For many years Kizlyar was an important centre for caviar smuggling operations

Major oil pipelines also crossed the area from Chechnya, bringing untold wealth: there were hundreds of illegal ‘tapping points’ to siphon off the oil. It got to the point where respectable citizens would give young couples their own ‘point’ as a wedding gift.

The border with Chechnya brought its own benefits: the militants would slip across for holidays, treating it as a home from home. The security forces couldn’t cross as quietly with their troop carriers, but ‘flexible’ relationships with both groups kept everybody happy.

The back story

Sagid Murtazaliyev first came to fame as an Olympic wrestling champion, but he quickly swapped sport for politics, first becoming a prominent figure in the Northern Alliance, an informal movement of Avars, the most numerous of Dagestan’s several ethnic groups, and then a member of the republic’s legislative assembly.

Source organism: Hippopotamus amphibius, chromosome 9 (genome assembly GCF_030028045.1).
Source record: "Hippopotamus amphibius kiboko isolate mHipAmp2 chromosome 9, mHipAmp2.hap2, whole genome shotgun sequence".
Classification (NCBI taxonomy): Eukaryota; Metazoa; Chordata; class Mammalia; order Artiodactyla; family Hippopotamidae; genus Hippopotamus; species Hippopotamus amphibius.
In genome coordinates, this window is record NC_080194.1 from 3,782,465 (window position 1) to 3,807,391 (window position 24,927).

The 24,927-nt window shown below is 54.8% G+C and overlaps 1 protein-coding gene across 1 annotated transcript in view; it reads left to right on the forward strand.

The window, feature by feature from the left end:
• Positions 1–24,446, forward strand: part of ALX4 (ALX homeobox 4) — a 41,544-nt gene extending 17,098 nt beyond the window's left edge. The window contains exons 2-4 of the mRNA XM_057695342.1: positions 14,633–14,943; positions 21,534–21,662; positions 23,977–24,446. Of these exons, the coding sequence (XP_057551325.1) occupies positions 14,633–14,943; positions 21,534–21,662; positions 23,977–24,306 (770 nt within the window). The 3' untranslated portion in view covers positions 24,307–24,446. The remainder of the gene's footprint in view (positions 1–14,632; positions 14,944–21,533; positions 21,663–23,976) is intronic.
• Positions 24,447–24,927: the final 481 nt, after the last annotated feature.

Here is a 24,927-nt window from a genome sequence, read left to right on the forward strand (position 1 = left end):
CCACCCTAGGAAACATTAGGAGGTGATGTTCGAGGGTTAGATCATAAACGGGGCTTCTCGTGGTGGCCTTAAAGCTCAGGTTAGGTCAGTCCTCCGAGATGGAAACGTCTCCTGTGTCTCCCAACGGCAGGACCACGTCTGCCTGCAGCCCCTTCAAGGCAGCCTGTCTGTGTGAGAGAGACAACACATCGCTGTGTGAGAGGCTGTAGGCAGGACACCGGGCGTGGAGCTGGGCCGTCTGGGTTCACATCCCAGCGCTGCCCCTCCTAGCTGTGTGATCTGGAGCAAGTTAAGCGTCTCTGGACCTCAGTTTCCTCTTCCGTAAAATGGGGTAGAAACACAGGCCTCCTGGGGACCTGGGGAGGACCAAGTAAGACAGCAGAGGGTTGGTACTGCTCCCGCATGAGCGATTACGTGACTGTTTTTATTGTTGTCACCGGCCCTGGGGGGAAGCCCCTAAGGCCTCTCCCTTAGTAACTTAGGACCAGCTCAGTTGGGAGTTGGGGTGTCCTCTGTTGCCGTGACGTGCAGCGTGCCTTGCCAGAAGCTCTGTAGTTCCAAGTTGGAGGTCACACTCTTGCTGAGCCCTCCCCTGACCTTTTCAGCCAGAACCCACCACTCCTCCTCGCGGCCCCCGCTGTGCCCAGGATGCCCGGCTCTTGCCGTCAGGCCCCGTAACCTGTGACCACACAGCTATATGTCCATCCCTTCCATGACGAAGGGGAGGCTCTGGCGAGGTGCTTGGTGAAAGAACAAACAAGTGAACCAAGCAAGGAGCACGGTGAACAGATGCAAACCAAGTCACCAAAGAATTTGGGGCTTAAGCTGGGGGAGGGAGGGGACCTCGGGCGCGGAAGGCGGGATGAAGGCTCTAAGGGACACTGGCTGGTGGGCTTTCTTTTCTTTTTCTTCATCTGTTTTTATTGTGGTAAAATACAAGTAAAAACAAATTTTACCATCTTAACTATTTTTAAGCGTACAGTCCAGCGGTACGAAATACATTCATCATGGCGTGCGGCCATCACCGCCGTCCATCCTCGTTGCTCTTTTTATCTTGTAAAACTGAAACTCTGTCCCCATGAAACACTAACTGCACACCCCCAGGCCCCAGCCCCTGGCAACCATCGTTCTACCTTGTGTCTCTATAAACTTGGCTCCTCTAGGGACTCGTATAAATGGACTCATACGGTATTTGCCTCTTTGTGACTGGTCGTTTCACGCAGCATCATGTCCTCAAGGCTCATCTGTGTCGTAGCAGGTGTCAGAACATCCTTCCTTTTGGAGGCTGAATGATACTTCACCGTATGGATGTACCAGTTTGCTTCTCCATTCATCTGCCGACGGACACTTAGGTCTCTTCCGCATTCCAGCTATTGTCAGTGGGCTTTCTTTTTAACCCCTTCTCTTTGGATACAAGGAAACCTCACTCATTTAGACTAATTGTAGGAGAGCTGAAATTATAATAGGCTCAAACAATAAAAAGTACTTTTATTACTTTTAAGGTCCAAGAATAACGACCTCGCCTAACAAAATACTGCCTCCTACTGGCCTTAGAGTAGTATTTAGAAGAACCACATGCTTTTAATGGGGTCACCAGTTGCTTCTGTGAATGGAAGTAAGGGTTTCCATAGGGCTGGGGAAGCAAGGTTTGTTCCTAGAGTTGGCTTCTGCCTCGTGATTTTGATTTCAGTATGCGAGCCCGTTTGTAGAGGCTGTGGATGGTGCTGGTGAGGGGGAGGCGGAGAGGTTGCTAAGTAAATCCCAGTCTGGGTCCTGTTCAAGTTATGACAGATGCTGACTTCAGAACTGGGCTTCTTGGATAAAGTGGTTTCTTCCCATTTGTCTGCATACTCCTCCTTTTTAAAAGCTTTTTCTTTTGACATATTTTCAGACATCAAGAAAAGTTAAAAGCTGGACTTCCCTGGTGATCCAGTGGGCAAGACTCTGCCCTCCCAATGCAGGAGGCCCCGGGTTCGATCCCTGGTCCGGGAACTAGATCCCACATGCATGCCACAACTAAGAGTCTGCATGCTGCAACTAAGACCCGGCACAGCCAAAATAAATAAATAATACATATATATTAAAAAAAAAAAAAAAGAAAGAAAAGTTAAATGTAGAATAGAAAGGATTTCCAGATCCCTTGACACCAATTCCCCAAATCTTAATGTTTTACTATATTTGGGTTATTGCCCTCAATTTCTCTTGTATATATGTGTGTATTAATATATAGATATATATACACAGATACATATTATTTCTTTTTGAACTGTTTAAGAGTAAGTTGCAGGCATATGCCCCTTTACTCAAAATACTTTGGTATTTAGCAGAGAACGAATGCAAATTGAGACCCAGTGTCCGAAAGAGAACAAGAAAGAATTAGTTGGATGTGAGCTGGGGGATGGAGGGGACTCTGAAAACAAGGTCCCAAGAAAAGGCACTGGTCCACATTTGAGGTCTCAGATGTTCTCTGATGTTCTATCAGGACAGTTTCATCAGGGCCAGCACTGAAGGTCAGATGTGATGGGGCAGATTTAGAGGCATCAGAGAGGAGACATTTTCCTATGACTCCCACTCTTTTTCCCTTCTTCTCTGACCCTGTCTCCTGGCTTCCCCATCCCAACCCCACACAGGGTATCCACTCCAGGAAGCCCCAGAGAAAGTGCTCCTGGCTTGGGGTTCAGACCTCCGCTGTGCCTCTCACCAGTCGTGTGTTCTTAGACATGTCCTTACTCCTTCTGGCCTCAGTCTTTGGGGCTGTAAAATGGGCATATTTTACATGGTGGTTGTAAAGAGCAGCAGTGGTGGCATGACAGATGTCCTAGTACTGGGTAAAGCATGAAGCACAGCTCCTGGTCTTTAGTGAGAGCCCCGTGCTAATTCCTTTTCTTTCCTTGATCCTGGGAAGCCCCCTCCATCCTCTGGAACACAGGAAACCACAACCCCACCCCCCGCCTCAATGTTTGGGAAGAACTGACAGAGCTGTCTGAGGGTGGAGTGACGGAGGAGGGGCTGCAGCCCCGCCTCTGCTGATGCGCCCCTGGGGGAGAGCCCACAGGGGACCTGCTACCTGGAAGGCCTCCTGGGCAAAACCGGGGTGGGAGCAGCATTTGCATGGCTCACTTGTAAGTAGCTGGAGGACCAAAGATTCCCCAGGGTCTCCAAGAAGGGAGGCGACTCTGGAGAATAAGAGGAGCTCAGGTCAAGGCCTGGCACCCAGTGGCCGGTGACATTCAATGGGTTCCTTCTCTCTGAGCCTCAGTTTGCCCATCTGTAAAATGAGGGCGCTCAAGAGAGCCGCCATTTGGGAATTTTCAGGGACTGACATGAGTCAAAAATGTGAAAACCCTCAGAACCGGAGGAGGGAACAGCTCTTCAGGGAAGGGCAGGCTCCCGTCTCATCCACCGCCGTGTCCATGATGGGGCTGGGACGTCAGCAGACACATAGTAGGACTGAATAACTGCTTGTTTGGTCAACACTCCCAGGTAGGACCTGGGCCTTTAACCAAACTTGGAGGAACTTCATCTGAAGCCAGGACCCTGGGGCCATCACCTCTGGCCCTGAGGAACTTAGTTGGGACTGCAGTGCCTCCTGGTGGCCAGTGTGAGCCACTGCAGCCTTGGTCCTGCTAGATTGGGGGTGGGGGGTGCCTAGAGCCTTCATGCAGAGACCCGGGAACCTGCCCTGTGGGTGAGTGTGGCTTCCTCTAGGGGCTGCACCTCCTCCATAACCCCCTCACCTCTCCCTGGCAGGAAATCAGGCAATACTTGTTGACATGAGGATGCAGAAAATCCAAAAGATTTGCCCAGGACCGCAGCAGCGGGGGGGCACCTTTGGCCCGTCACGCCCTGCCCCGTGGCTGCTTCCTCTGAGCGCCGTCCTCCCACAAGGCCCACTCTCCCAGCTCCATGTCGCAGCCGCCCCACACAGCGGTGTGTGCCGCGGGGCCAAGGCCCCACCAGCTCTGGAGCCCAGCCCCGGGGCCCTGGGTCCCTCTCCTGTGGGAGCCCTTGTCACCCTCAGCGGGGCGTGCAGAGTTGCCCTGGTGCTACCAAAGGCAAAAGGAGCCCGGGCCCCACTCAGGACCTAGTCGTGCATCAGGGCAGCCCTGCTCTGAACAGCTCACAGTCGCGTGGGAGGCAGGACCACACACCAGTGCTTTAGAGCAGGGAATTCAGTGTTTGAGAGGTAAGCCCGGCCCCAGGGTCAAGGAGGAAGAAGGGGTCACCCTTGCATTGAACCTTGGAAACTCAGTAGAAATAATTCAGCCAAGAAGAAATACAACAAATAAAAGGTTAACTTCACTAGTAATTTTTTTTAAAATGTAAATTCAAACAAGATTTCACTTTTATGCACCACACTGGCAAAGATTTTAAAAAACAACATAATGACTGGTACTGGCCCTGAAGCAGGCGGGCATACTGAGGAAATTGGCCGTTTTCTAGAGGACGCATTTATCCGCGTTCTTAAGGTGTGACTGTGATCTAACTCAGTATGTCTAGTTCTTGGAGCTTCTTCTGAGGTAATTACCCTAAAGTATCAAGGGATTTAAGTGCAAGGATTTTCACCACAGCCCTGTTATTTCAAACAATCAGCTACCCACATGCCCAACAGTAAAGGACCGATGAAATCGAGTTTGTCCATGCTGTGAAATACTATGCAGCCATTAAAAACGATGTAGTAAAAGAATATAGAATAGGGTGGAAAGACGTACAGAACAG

Murtazaliyev has always felt close to Kizlyar, which is his wife’s home district, and, in 2007, became its head of administration. He then gradually spread his influence into neighbouring districts. In 2010, Murtazaliyev was appointed to run the pension fund in Dagestan.

To ensure a smooth succession, Murtazaliyev had Andrei Vinogradov, his personal driver, appointed as administration chief in his place (Vinogradov later married one of his relatives, becoming a member of his extended family).

For five years, Vinogradov was a competent public servant. Just a few days before his arrest, he was awarded a medal for good work by the Head of the Republic, Ramazan Abdulatipov. On the surface, Vinogradov’s record was unblemished in nearly every respect: over the last decade, the sturgeon and the insurgents more or less moved away and the fashion for siphoning off oil passed, but the melons still ripened in the fields and the sheep fattened in the meadows.

A few years ago, however, the Gamzatov family case opened a whole new can of worms. In March 2012, town council member Magomed Gamzatov, three of his brothers and a nephew were gunned down in the centre of Kizlyar. Five people openly murdered in broad daylight in sight of dozens of witnesses.